Sorry, you need to enable JavaScript to visit this website.

Residents head back into town leveled by wildfire

Thursday, December 6, 2018

PARADISE, Calif. (AP) — Some residents of a Northern California town devastated by a catastrophic wildfire nearly a month ago were finally allowed to return home Wednesday to sift through the charred remains in search of precious family heirlooms, photos and other possessions that may have survived.

A long line of cars waited in a cold drizzle at a checkpoint on their way to neighborhoods on the east side of Paradise, where evacuation orders have been lifted.

Beyond the checkpoint, crews in yellow slickers were still clearing debris from burned homes and removing trees from streets littered with melted plastic trash cans and hollowed vehicles sitting on tireless rims.

Before heading to their home, Joyce McLean, 73, and her husband, Jerry McLean, stopped at a store to buy paper towels and plastic bags.

“We didn’t own expensive things, but we had a lot of memory things,” she said, recalling Christmas ornaments made by her son when he was a child and mementos from her Canadian husband’s greatgrandmother. “If I can find a little piece of his family or just a little piece of my son, I would be happy.”

Access to the neighborhoods was limited to residents on Wednesday, but they will be open to anyone on Thursday.

More than 50,000 people in Paradise and two neighboring communities were forced to flee the winddriven fire that started Nov. 8, killing at least 85 people, destroying about 14,000 homes and blackening 240 square miles (622 square kilometers).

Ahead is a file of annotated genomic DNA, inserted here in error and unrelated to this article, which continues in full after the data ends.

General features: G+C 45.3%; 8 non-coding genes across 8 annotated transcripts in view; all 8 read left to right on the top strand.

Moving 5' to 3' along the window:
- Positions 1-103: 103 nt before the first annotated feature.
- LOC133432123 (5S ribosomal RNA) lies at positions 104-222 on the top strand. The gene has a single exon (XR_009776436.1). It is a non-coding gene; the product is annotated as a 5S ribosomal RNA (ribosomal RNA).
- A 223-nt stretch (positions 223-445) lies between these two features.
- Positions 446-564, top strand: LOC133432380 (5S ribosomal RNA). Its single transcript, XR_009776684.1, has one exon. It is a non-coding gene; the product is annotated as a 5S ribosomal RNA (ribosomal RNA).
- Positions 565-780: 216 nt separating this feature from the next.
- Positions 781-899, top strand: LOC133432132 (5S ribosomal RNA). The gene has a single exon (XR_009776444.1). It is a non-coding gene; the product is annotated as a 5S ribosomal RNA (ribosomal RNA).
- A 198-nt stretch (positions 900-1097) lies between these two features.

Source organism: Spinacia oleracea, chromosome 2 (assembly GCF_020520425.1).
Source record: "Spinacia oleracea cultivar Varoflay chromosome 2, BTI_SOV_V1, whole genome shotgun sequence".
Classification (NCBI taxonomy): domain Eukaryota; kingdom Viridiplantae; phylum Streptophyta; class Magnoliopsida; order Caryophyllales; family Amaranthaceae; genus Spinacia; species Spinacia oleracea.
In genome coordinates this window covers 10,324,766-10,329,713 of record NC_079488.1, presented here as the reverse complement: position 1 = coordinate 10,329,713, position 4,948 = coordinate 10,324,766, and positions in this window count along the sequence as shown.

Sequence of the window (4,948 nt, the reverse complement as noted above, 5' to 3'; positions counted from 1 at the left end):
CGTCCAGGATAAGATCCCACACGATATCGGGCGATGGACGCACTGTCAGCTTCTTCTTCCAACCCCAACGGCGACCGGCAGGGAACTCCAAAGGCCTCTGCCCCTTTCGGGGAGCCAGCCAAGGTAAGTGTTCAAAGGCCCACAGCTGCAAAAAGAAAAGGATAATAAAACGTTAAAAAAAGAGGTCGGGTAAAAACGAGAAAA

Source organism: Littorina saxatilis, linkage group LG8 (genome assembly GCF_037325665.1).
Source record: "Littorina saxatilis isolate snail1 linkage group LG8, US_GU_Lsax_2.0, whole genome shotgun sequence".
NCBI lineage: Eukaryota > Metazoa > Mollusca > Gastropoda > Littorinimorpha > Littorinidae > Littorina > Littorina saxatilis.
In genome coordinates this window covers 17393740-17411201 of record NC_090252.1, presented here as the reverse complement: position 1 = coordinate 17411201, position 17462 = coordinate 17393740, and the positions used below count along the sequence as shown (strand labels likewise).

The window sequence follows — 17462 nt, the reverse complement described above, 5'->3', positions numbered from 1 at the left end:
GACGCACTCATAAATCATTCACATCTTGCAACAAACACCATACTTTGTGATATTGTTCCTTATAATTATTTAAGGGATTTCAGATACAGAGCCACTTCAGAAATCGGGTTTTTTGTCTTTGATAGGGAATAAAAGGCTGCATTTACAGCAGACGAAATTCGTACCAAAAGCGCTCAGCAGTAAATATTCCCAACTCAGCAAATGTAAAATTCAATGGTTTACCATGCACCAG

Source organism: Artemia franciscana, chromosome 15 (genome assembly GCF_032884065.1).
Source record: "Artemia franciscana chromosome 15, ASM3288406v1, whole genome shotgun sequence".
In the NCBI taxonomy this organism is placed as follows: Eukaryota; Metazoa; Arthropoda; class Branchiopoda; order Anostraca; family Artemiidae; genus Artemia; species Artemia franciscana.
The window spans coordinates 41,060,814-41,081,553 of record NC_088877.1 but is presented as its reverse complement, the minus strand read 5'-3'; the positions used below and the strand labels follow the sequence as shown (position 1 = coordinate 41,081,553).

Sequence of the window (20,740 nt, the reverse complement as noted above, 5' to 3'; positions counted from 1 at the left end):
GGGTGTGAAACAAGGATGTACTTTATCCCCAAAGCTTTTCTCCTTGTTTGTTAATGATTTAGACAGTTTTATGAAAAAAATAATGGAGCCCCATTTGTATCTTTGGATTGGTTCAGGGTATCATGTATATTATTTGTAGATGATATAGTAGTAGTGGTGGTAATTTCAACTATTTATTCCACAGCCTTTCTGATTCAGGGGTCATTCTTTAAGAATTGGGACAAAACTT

Authorities said 11 people were still unaccounted for in what was the deadliest U.S. wildfire in at least a century.

McLean said she has seen photos on social media of her destroyed home and knows one of the only things that survived was an American flag flying on a pole.

“We lost everything but the clothes on our backs,” she said.

McLean said returning after her harrowing escape during the fire had made her nervous and emotional, but she hoped she could at least recover the flag. They are now renting a house in the region and plan to rebuild in Paradise.

The communities will have very limited services for the immediate future, and authorities urged residents to bring food, water and fuel for vehicles.

San Marcos Record

(512) 392-2458
P.O. Box 1109, San Marcos, TX 78666